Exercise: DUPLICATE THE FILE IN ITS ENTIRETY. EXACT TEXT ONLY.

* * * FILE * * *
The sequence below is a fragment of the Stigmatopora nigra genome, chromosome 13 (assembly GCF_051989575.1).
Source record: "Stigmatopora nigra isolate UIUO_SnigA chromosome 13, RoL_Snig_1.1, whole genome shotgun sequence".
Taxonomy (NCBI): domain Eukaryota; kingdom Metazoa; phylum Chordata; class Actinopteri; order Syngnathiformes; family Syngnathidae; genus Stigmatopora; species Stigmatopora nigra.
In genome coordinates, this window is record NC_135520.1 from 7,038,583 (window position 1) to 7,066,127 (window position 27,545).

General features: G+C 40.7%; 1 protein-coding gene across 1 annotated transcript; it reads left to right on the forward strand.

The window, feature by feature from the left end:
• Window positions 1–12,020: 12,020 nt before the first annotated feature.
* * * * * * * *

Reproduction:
The sequence below is a fragment of the Stigmatopora nigra genome, chromosome 13 (assembly GCF_051989575.1).
Source record: "Stigmatopora nigra isolate UIUO_SnigA chromosome 13, RoL_Snig_1.1, whole genome shotgun sequence".
Taxonomy (NCBI): domain Eukaryota; kingdom Metazoa; phylum Chordata; class Actinopteri; order Syngnathiformes; family Syngnathidae; genus Stigmatopora; species Stigmatopora nigra.
In genome coordinates, this window is record NC_135520.1 from 7,038,583 (window position 1) to 7,066,127 (window position 27,545).

General features: G+C 40.7%; 1 protein-coding gene across 1 annotated transcript; it reads left to right on the forward strand.

The window, feature by feature from the left end:
• Window positions 1–12,020: 12,020 nt before the first annotated feature.